Thoughts on Bjarke Ingels Group's Park City Defeat: Here's how the initial two BIG proposals [for Kimball Art Center] would have impacted the Utah city: It looks as if America will not get its first Bilbao Effect...What makes this all the more troubling is that the revised design was so watered down as to being close to boring, especially in comparison to the first - and in my eyes rather beautiful - proposal. By Aaron Betsky -- Bjarke Ingels Group- Architect Magazine
Dilworth Park has many irresistible features, but it's stiff, uncomfortable: There is no doubt that this important civic space...has been greatly improved...undermined by an uptight and controlling sensibility...a suit in a jeans-and-T-shirt world...designers' emphasis on perfection is suffocating. They bludgeon you with "high quality" materials that evoke the atmosphere of a slick corporate lobby. By Inga Saffron -- Olin; KieranTimberlake- Philadelphia Inquirer
A new wave on the Delaware waterfront: Rather than concoct distracting side deals with developers...Mayor Nutter has allowed planners and the Delaware River Waterfront Corp. to set the pace. We see the result in funky, low-cost, DIY-style efforts like FringeArts and Washington Avenue Green...they are not an end in themselves..."if you create infrastructure, development will follow." By Inga Saffron -- PennPraxis; WRT; David Fierabend/Groundswell Design Group/ Stokes Architecture; Bryan Hanes Studio [slide show]- Philadelphia Inquirer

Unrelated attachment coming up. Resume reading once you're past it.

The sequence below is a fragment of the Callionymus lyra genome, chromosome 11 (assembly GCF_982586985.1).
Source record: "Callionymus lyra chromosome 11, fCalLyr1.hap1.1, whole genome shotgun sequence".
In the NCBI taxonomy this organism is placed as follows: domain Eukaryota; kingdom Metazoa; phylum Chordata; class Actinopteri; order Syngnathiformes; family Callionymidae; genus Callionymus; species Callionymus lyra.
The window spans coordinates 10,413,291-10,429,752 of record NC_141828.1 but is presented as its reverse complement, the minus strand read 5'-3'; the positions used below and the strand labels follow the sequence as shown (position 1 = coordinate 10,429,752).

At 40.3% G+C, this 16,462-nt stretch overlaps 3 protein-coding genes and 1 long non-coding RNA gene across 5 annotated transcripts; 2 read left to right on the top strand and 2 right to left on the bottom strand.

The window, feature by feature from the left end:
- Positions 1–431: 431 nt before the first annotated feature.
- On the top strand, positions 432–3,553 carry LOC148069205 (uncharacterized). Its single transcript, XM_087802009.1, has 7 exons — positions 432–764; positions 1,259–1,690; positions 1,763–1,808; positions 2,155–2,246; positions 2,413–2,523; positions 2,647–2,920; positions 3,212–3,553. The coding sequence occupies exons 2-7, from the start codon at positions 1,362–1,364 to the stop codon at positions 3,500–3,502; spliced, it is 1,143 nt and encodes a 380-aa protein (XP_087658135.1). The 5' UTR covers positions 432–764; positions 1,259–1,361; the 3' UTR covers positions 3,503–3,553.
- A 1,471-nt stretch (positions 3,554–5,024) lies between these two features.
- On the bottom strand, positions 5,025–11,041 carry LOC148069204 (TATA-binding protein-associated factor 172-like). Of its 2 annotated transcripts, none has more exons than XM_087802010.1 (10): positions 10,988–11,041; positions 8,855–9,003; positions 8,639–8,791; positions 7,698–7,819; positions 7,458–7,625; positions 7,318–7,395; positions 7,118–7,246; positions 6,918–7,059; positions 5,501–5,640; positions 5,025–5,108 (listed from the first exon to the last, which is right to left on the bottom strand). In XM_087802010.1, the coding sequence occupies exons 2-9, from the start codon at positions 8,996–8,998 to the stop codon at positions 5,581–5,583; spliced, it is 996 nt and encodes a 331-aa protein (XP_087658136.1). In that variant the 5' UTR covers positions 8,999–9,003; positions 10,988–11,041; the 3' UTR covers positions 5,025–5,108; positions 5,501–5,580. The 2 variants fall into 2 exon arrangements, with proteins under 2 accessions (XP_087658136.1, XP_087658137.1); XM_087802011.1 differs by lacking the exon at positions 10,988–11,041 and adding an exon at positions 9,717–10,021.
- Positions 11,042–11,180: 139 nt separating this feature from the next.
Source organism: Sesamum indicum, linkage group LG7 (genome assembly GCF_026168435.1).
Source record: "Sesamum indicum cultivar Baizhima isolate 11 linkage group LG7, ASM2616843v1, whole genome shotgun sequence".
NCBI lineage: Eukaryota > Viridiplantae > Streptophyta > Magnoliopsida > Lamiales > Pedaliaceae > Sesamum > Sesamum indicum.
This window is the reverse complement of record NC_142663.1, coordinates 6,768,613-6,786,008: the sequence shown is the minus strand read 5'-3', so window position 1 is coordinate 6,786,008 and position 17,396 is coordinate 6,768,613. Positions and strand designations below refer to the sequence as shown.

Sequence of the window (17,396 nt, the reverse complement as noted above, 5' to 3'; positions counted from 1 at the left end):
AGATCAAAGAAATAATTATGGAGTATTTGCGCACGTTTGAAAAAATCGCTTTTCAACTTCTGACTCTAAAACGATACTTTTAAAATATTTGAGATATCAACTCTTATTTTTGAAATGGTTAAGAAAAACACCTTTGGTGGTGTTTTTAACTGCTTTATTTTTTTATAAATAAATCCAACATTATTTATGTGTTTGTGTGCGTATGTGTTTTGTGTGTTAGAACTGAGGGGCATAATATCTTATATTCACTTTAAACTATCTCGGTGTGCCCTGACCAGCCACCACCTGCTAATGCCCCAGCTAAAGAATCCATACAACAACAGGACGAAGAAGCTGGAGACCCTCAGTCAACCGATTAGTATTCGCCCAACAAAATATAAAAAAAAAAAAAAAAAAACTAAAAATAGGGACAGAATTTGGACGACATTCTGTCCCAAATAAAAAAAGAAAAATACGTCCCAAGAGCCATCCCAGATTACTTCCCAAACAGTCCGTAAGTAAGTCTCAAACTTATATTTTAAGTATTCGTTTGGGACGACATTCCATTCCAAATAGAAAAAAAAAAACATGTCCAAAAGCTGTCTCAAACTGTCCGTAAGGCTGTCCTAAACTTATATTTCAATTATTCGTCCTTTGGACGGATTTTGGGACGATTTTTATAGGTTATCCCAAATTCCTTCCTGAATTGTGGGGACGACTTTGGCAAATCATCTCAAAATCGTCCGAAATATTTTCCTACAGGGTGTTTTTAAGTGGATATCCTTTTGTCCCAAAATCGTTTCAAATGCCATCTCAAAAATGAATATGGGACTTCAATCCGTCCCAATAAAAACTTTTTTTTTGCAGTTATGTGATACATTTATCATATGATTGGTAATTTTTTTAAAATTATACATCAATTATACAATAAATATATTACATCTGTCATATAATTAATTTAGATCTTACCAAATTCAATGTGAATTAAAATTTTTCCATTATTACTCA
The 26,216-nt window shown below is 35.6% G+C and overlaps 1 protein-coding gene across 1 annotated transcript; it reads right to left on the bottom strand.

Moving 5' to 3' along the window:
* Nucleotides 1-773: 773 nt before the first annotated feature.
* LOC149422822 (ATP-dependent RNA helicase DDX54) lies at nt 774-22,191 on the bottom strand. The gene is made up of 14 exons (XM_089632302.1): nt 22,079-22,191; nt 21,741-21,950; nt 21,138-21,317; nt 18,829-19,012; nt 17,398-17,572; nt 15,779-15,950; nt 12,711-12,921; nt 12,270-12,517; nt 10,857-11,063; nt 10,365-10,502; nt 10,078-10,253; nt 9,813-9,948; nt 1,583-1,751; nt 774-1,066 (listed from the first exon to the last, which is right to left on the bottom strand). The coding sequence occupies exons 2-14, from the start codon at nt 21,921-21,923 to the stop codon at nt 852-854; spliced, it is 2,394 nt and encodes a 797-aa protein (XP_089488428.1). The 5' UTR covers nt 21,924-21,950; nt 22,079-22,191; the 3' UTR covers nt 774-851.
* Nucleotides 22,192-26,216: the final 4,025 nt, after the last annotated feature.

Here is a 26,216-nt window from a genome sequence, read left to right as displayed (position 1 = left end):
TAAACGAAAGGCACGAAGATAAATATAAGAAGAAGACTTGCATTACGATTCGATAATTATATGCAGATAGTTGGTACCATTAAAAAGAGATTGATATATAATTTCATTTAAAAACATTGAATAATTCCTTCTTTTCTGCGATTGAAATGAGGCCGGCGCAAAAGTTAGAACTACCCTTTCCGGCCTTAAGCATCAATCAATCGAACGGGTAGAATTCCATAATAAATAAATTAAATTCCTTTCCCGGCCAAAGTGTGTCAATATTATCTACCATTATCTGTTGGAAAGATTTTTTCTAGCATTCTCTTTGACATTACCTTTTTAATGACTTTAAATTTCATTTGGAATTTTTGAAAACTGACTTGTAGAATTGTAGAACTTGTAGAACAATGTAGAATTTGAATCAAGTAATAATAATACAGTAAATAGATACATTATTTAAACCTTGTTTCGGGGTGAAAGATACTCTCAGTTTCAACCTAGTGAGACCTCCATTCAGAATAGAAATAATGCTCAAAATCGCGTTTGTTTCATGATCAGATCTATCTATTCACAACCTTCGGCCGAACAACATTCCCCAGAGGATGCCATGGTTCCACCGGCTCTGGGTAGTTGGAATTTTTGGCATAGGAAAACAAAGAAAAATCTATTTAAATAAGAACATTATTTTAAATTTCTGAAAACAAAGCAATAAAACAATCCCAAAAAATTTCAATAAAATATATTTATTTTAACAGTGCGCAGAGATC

Design Challenge Aims to Lure Residents Back to an Abandoned City: Since 2011, central Christchurch has been an eerie ghost town...an international design challenge...to create something new for the space. The mandate: design an urban village...winning entry “Breathe"...an entirely new technology – one that has safety and sustainability at its heart. -- Anselmi Attiani Associated Architects; Fabio Parodi/resco Group,- Next City (formerly Next American City)
Did modernist architecture fail this public housing project? St Louis’ Pruett-Igoe public housing project is infamous for being demolished after just 22 years due in large part to the failures of modernist architecture; is that narrative right? By Alan Davies -- Minoru Yamasaki- Crikey (Australia)
Editorial: The 'poor door' contradiction: Opposing integration at public-housing projects while demanding it at private ones is not just contradictory. It's counterproductive...Banning separate entrances would reduce projects' profits and thus curtail the creation of affordable units in thriving neighborhoods.- Crain's New York Business